Coronavirus resources

There are three main coronavirus pages on Mental Health Law Online:

  1. This page, which contains guidance about the guidance.
  2. The Coronavirus resources database - currently there are 119.
  3. The Coronavirus cases database - currently there are 10.

See also:

  1. The sub-pages which are listed on this page, eg Mental Health Tribunal and coronavirus
  2. Online forum
  3. The External links below, many of which are updated regularly

Newer resources

As of 30/4/21, all resouces in the database were categorised and listed in this summary page or its associated pages. If any documents are added to the database after that date they will automatically appear in a list immediately below:

Hospital managers

  • Welsh guidance hospital managers' discharge power. Welsh Government, 'Coronavirus: guidance for Local Health Boards and Independent Hospitals in Wales exercising Hospital Managers' discharge powers under the Mental Health Act 1983' (14/4/20) — "This guidance is provided to assist Local Health Boards (LHB's) and Independent Hospitals in Wales exercising Hospital Managers’ discharge powers under the Mental Health Act 1983 (the Act) during this exceptional period."
  • NHS guidance on MH law during coronavirus pandemic. NHS, 'Legal guidance for mental health, learning disability and autism, and specialised commissioning services supporting people of all ages during the coronavirus pandemic' (v2, 19/5/20) — "This guidance provides advice and support to commissioners (clinical commissioning groups [CCG] and specialised commissioning), providers (CCG commissioned and specialised commissioned), health care professionals, social workers, Approved Mental Health Professionals, local authorities, experts by experience, clinical experts, and independent chairs for Care and Education and Treatment Reviews, as well as regional NHS England and NHS Improvement colleagues, to help with the local planning already underway. The guidance will also be helpful for other individuals and partner organisations, involved in the pathways of care, for people with mental health needs, a learning disability and/or autism, including police, prisons and Immigration Removal Centres (IRCs)." The main headings are: (1) Introduction; (2) Key messages; (3) The Mental Health Act 1983 and the emergency Coronavirus Act; (4) Operational considerations for use of the MHA; (5) Guidance on using the Code of Practice during the COVID-19 pandemic period; (6) The Mental Capacity Act; (7) The Care Act; (8) Specific considerations regarding restraint, restrictive practice and the management of people who refuse to isolate; (9) Escorting patients detained under the MHA, including those on Restriction Orders (Sections 41 and 49 MHA) to and from acute general hospitals; (10) Specific considerations for specialised commissioned services; (11) Specific considerations for learning disability and autism services; (12) Specific considerations for people with dementia; (13) Specific considerations for mental health, learning disability and autism and the Criminal Justice System; (14) Application of digital technology to Mental Health Act assessments; (15) Annexes: (Annex A) Resources that have been developed to support practice in mental health; (Annex B) Mental Health Casework Section; (Annex C) COVID-19 - Escorting patients detained under the Mental Health Act (MHA) including those on Restriction Orders (Sections 41 and 49) to and from acute general hospitals; (Annex D) Guidance on using the Code of Practice during the pandemic period: (a) Section 136 assessment; (b) Approved Mental Health Professionals (AMHPs) and responsibilities of Local Authorities; (c) The role of hospital managers’ panel; (d) Mental Health Tribunal Hearings; (e) Medical Reviews of Seclusion; (f) Section 17 leave and visitors; (g) Access to Independent Mental Health Advocates (IMHAs); (h) Second Opinion Appointed Doctors service; (i) Electronic forms and electronic delivery; (Annex E) Checklist to support decision in line with the minimum standards and safeguards on the application of technology to the MHA assessments. Superseded by: NHS, 'Legal guidance for services supporting people of all ages during the coronavirus pandemic: Mental health, learning disability and autism, specialised commissioning' (v3, 30/11/20).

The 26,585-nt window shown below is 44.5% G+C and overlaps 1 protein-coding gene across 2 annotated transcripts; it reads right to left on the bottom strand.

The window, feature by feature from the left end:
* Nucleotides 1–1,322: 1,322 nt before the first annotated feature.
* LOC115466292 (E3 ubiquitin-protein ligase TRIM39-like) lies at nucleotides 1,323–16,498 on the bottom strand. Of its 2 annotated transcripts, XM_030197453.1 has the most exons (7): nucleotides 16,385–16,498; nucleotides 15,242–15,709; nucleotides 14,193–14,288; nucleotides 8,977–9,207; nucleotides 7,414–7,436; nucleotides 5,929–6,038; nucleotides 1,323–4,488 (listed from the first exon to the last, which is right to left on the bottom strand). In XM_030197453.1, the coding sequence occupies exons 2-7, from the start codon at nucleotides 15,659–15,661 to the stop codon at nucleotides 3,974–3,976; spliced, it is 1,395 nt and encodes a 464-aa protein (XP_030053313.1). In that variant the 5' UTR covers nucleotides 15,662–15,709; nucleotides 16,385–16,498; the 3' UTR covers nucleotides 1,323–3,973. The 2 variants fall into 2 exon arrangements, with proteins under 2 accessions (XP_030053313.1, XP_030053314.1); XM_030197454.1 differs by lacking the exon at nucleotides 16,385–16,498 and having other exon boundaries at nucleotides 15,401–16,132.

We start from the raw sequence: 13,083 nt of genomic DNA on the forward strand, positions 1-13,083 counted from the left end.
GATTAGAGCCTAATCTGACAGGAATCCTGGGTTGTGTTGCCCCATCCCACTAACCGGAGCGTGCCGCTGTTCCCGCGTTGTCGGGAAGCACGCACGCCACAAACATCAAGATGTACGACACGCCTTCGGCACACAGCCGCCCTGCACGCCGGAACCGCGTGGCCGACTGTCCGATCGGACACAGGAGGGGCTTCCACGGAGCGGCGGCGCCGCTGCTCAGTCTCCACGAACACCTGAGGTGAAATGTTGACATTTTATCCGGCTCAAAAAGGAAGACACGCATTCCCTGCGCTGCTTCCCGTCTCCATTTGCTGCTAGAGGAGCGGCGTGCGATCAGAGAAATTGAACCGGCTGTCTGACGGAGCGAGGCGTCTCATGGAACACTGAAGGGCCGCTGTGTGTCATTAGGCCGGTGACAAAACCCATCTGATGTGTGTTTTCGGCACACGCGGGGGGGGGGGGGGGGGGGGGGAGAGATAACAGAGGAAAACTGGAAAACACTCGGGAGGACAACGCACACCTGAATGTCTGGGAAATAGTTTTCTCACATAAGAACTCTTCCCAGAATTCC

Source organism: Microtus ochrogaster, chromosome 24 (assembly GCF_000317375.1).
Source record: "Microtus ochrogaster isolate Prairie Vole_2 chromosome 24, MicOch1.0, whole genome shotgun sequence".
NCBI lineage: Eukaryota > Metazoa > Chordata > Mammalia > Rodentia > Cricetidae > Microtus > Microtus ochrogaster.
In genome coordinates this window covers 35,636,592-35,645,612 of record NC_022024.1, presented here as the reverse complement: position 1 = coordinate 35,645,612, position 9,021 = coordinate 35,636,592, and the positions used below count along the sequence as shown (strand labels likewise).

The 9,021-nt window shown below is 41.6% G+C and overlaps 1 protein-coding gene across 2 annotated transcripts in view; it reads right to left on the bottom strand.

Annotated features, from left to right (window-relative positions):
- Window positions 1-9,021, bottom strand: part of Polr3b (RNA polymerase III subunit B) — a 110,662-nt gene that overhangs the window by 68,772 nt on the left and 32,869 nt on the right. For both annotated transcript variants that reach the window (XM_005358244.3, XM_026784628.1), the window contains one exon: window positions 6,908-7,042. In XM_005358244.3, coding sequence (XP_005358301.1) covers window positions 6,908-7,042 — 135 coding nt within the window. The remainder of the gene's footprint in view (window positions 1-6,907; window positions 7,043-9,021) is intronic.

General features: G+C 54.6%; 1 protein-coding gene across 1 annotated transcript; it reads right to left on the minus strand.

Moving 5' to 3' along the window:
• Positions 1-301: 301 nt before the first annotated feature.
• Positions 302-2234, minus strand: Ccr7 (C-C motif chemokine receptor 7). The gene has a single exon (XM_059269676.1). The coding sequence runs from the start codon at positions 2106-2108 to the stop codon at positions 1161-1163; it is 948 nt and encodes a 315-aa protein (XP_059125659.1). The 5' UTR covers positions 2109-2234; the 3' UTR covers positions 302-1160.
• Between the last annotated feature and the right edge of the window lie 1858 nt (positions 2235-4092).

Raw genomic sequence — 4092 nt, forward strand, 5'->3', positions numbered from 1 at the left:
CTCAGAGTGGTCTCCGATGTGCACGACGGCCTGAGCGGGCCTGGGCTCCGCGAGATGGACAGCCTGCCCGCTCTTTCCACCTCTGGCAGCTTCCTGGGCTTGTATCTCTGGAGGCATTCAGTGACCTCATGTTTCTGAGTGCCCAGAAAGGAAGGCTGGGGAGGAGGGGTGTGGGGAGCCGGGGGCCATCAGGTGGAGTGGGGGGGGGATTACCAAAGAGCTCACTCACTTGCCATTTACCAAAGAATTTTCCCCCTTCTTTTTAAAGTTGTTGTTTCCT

Ministry of Justice

  • MHCS coronavirus update. Mental Health Casework Section, 'MHCS Update: Covid-19' (Dear Colleague letter, 19/3/20) — This letter explains that MHCS staff are all working from home, their policies and procedures remain the same, and the ability to deliver casework is unchanged. If staffing levels decrease: the priorities will be recalls, prison transfers, upward transfers, tribunal statements and level/downward transfers and repatriations; there might be delays in leave decisions and discharges; and conditional discharge reports (CDRs) and applications for changes of discharge conditions (unless important because of risk) will be the lowest priority.
  • MHCS coronavirus guidance. Mental Health Casework Section, 'Q and A for healthcare professionals and MHCS staff' (30/3/20) — The questions are: (1) Will MHCS relax a requirement that supervisors should have face-to-face contact with patients living in the community, for conditional discharge reports? (2) What happens if a patient, who is detained in hospital, requires urgent treatment as a result of suspected COVID-19? (3) What happens if there is an urgent need to transfer a patient with suspected Covid-19 from one mental health hospital to another? (The document contains a new shorter transfer request template for use in this scenario.) (4) Is there still a requirement to submit Conditional Discharge Reports (CDRs) and Annual Statutory Reports (ASRs)? (5) How do I extend previously granted overnight leave at a community placement, to prevent the need for the patient to go back and forth between the hospital and community placement?